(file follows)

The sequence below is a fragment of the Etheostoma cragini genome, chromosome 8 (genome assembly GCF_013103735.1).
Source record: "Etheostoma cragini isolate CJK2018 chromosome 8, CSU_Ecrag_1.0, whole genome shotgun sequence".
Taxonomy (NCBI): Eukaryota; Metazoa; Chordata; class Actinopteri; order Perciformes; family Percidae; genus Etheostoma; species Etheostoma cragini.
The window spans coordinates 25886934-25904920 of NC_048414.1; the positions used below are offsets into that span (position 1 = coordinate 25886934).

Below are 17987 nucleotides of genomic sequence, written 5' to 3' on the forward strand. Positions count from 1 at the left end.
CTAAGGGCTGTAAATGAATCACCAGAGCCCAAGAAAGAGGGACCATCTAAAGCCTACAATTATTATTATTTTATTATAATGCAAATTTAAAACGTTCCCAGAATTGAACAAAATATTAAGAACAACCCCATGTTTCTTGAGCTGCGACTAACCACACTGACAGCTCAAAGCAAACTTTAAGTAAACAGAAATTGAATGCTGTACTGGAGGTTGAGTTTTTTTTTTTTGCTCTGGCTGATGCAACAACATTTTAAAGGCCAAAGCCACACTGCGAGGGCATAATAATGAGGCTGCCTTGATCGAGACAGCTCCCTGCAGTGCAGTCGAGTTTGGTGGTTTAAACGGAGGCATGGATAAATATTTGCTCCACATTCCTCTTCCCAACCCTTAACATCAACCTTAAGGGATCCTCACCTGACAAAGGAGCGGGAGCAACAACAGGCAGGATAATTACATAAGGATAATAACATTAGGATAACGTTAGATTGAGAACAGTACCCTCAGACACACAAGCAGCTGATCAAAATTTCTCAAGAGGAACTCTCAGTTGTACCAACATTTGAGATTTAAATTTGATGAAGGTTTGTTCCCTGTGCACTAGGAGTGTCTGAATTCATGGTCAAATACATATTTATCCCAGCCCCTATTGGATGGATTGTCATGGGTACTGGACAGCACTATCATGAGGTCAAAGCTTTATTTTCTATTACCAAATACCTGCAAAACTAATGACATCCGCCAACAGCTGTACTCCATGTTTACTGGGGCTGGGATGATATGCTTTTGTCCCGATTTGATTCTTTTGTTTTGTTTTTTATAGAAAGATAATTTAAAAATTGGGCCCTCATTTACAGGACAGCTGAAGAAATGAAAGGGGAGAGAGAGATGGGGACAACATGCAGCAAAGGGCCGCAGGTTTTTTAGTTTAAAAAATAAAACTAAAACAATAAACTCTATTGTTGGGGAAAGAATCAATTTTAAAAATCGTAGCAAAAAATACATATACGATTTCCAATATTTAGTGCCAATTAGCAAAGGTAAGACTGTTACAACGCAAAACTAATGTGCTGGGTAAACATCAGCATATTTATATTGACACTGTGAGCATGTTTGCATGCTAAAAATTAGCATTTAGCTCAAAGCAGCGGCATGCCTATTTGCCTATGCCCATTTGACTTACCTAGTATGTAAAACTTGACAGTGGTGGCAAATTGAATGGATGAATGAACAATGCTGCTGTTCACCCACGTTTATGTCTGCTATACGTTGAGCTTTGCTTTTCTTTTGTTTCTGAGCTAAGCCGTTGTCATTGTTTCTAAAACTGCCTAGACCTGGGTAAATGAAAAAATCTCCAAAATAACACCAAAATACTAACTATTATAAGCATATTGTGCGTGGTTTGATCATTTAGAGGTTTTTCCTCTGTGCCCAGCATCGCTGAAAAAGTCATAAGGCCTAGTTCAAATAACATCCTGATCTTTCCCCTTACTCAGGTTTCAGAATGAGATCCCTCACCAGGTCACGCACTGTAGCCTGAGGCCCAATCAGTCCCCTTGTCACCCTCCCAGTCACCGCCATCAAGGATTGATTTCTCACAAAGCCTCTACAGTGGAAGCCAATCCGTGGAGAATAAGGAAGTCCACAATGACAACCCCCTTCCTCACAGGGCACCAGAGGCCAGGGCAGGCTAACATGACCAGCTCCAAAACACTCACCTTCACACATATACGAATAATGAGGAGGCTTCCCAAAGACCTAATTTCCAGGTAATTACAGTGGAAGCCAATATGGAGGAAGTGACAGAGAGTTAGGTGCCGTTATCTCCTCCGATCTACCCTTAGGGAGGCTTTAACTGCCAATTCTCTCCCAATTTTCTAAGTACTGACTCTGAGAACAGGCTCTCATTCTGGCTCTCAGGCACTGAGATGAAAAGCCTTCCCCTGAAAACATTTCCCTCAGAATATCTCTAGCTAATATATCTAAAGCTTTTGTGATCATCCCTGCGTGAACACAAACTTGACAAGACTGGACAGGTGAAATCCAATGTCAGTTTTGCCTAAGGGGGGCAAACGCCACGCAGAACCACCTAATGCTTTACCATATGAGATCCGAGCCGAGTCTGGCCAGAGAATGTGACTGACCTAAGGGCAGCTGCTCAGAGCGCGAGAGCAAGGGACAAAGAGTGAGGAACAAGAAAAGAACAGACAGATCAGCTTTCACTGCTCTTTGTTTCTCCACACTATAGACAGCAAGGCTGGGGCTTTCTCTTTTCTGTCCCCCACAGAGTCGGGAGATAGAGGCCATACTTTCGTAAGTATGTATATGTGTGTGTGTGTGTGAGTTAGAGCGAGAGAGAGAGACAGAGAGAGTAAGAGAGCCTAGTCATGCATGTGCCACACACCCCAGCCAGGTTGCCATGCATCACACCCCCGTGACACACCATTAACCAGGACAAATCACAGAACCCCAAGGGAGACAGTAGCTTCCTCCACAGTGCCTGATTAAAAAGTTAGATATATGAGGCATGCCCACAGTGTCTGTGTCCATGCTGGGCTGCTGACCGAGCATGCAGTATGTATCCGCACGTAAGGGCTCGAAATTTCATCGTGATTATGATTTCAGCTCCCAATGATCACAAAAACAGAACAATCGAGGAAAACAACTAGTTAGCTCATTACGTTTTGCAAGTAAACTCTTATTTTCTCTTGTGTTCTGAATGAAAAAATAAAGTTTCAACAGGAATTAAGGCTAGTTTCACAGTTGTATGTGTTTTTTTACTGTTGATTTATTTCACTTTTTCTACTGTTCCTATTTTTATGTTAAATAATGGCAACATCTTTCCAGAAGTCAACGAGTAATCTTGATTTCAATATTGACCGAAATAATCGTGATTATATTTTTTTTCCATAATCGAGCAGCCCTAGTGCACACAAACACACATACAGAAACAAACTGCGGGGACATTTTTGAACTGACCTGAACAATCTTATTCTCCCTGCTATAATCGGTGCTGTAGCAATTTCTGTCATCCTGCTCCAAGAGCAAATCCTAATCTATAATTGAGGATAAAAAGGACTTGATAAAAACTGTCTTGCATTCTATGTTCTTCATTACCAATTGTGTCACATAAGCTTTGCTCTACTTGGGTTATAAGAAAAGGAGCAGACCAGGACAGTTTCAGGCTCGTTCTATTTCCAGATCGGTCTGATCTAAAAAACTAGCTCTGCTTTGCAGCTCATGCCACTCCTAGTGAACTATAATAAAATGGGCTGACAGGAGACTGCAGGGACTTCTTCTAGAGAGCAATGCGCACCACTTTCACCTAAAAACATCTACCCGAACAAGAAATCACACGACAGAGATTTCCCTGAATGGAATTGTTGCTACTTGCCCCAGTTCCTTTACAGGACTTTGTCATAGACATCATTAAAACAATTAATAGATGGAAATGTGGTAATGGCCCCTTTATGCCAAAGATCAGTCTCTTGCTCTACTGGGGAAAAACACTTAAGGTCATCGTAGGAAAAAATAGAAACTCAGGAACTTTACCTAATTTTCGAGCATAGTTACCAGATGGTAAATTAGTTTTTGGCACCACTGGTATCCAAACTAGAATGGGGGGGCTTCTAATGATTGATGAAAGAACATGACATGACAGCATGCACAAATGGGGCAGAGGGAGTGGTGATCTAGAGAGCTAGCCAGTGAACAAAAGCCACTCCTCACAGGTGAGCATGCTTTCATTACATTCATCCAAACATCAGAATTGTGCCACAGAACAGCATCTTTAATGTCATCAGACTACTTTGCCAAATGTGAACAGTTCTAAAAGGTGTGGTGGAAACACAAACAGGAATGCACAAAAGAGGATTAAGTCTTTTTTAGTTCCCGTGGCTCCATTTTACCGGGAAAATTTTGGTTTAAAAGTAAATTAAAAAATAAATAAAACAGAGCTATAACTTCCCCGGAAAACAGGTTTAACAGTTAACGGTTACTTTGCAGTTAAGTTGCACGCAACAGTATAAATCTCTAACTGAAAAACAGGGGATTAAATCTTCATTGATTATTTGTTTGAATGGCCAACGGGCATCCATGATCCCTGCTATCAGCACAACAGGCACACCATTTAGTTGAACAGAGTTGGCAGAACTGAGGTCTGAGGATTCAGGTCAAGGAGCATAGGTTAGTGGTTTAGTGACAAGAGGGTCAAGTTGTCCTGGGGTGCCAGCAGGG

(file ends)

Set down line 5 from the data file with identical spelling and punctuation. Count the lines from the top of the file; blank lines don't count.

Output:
Below are 17987 nucleotides of genomic sequence, written 5' to 3' on the forward strand. Positions count from 1 at the left end.